31 Days of Cookies: Irish Cream and Coffee Cookies
These days there are thousands (millions?) of Christmas cookie recipes available to enthusiastic holiday bakers everywhere. In my attempt to mix up the cookie swap this year, I wanted to create a cookie that's as warm and comforting as it is creative. Taking a nod from seasonal cocktails — is there any better way to face the winter chill than with a hot mug in hand? — I began dreaming of drinks I could craft into cookie form. Hot cocoa splashed with peppermint schnapps? Cider spiked with aged whiskey? A classic hot toddy? I finally decided on a classic after-dinner drink: Irish creme and coffee. Whiskey, chocolate and heavy cream pair perfectly with coffee and translate well into a with-a-jolt dessert.
I started by revving up my best sugar cookie recipe with a double dose of java, using coffee extract (for bitter yet sultry undertones) and finely ground espresso beans (which add contrasting crunch and those lovely specks). Then, I piped a cloud of Irish Creme-buttercream to resemble a mountain of whipped cream. The cherry on top? A single chocolate covered espresso bean.
For the coffee-flavored sugar cookies: In the bowl of a stand mixer fitted with the beater blade (or with a hand mixer), beat the butter, sugar and cream cheese on medium speed until light and fluffy, 4 to 5 minutes. Combine the vanilla, coffee extract and egg in a small bowl. Reduce the mixer speed to low; add the egg mixture to the butter mixture and beat until combined.In another bowl, stir together the flour, ground coffee, baking powder and salt. On low speed, slowly add the dry ingredients to the butter mixture and mix until completely incorporated and a soft dough has formed.
Place a rectangular sheet of parchment or wax paper on a clean surface. Pat the dough out into a rectangular shape on top of it. Cover with another sheet of parchment and roll the dough to 1/4- to 1/2-inch thickness. Remove the top sheet of parchment and transfer the dough to a baking sheet. Refrigerate for a minimum of 1 hour or overnight.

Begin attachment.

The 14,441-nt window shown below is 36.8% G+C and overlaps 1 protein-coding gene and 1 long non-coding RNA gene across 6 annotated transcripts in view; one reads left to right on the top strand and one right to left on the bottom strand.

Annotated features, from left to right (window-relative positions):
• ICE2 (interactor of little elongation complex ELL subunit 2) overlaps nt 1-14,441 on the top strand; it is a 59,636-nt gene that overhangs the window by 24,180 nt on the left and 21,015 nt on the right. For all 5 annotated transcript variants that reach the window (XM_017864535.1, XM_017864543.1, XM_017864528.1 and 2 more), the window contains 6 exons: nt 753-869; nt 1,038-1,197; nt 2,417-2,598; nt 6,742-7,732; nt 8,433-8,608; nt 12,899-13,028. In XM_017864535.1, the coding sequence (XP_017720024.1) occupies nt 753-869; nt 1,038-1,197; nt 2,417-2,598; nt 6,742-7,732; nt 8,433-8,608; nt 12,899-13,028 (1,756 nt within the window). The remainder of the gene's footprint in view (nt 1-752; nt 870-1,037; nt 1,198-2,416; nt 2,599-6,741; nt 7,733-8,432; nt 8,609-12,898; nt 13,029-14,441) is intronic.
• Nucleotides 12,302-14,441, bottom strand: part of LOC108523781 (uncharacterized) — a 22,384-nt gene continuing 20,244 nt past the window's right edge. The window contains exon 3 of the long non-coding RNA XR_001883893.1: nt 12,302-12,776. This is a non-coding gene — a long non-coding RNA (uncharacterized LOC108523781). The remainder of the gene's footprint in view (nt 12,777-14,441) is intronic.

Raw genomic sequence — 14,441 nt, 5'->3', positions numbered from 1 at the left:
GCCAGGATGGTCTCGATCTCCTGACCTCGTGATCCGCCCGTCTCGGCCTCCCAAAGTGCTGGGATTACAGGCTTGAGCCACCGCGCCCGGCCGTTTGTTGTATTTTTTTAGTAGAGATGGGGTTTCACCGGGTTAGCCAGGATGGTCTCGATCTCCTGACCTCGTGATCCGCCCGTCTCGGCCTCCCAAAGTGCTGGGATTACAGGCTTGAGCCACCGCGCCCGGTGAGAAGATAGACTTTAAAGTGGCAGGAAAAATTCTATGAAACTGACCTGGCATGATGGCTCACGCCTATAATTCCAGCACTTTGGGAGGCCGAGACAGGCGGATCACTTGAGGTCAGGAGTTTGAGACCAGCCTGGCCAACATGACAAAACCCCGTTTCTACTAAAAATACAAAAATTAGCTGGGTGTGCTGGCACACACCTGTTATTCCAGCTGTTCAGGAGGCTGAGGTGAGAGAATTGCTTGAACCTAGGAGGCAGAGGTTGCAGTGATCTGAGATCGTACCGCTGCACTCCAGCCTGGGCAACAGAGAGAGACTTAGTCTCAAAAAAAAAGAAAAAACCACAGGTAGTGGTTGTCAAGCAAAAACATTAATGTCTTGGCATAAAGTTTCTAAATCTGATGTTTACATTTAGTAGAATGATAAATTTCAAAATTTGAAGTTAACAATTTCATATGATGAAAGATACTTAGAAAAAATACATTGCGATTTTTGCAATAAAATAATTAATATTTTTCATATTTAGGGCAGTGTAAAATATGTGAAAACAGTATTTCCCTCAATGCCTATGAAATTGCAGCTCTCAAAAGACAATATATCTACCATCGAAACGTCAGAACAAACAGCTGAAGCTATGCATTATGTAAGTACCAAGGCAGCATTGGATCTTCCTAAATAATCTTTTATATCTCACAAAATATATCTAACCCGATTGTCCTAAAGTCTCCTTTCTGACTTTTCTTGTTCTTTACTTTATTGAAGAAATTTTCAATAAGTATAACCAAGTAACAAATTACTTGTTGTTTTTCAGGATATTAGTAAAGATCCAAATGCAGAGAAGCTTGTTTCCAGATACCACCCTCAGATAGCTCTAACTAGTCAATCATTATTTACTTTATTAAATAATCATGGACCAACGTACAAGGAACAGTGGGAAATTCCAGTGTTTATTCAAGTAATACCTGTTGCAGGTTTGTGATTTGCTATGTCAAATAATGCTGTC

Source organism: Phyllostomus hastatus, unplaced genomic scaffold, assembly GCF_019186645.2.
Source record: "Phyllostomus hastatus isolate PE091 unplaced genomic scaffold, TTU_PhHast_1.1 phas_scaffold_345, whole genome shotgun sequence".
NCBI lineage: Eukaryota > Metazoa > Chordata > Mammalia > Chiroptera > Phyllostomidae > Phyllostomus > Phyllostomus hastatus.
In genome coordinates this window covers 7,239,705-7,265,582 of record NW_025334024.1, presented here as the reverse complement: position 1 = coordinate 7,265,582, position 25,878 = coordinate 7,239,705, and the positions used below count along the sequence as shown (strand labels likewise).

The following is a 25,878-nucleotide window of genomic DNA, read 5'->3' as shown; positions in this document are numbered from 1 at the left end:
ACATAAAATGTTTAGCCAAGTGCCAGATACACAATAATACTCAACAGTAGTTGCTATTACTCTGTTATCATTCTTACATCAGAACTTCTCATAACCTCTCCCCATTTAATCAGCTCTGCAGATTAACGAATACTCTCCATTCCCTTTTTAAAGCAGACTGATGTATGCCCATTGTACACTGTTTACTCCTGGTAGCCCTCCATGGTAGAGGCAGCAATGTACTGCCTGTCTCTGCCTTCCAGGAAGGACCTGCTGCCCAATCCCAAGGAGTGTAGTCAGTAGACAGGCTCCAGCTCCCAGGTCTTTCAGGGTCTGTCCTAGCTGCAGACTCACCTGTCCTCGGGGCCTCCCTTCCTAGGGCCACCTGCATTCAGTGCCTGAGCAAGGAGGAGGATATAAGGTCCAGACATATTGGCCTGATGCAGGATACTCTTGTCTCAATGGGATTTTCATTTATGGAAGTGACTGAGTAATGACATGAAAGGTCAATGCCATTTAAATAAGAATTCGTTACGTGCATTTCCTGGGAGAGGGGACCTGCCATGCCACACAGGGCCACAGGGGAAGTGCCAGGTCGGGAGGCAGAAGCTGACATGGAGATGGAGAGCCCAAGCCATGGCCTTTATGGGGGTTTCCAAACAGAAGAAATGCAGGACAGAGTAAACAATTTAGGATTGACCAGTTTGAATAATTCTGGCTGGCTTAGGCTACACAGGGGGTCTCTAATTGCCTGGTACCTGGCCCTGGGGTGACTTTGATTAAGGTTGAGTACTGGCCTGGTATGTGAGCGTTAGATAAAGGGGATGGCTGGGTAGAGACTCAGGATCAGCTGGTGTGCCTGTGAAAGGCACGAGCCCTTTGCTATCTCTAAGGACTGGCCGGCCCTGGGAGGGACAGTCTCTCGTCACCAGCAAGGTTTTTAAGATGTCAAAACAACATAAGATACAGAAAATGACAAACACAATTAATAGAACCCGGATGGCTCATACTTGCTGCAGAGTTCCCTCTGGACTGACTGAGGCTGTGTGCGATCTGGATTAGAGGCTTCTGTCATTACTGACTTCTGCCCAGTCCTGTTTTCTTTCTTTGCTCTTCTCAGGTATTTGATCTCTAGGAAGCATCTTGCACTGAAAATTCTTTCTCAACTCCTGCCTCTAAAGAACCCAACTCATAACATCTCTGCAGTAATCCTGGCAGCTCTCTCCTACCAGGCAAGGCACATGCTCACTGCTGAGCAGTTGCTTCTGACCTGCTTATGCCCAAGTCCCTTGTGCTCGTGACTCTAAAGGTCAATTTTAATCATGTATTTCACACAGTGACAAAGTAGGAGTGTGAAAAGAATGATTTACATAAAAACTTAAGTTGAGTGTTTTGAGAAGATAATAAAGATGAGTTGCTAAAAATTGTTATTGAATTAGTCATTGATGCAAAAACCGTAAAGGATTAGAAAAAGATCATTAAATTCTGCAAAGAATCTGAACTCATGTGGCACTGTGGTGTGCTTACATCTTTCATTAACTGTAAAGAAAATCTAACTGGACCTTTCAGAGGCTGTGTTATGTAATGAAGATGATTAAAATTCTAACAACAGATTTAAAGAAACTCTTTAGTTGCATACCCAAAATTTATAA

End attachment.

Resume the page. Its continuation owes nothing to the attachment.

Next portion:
Preheat the oven to 350 degrees F. Line two baking sheets with parchment paper or silicone baking mats.
Cut the dough into rounds (or desired shape) using cookie or biscuit cutters. Transfer the cutouts to the baking sheets, spacing them about 2 inches apart. Gather the scraps, roll again and cut out more rounds (refrigerate to chill the dough if it gets too soft).
Bake for 10 to 15 minutes, depending on thickness and shape. Do not let the cookies brown; start checking for doneness early. The finished cookies will have slightly golden brown bottoms, but they will feel very soft and under-baked until they cool. Hold the cookies on the baking sheets for 10 minutes, and then transfer to a wire rack to cool completely before frosting.
For the Irish cream Italian meringue buttercream: In a small, heavy saucepan, stir together 1 cup of the sugar with 1/4 cup cold water to combine. Heat the mixture on medium-high heat. Dip a pastry brush in water and brush down the sides of the pan to remove any excess sugar, and then partially cover with a lid to prevent crystallization. Cook the sugar mixture until the temperature registers 245 degrees F on a candy thermometer.
While the sugar mixture is heating, make the meringue. Place the egg whites in the bowl of a stand mixer fitted with the whisk attachment. Beat the egg whites on high speed until medium peaks form. Slowly add the remaining 1/4 cup sugar and continue beating until stiff peaks form, about 5 minutes total.
With the mixer running, slowly pour the hot syrup into the meringue. Continue beating at high speed for 2 minutes. Reduce the speed to medium and beat until the meringue has cooled to room temperature and the bowl is cool to the touch, about 15 minutes.
Begin adding the butter two to three cubes at a time. Increase the mixer speed to high; add the Irish cream liqueur and coffee extract and beat until the butter and liquids are fully incorporated. (The buttercream can be held in the refrigerator for up to one week or frozen for one month.)
Transfer the buttercream frosting to a disposable piping bag fitted with a star or round tip. Pipe a layer of frosting onto each cookie and top with a chocolate-covered espresso bean.
Nealey moved from Alabama to the West Coast to follow her dreams, only to realize once there how much she missed good ol’ country cooking. So she took to the kitchen and began re-creating the dishes of her past, but this time without any help from a can. What started out as a hobby turned into an obsession, so she quit her day job to pursue cooking, and eating, fulltime. Dixie Caviar is where you can follow her pursuits of all things Southern.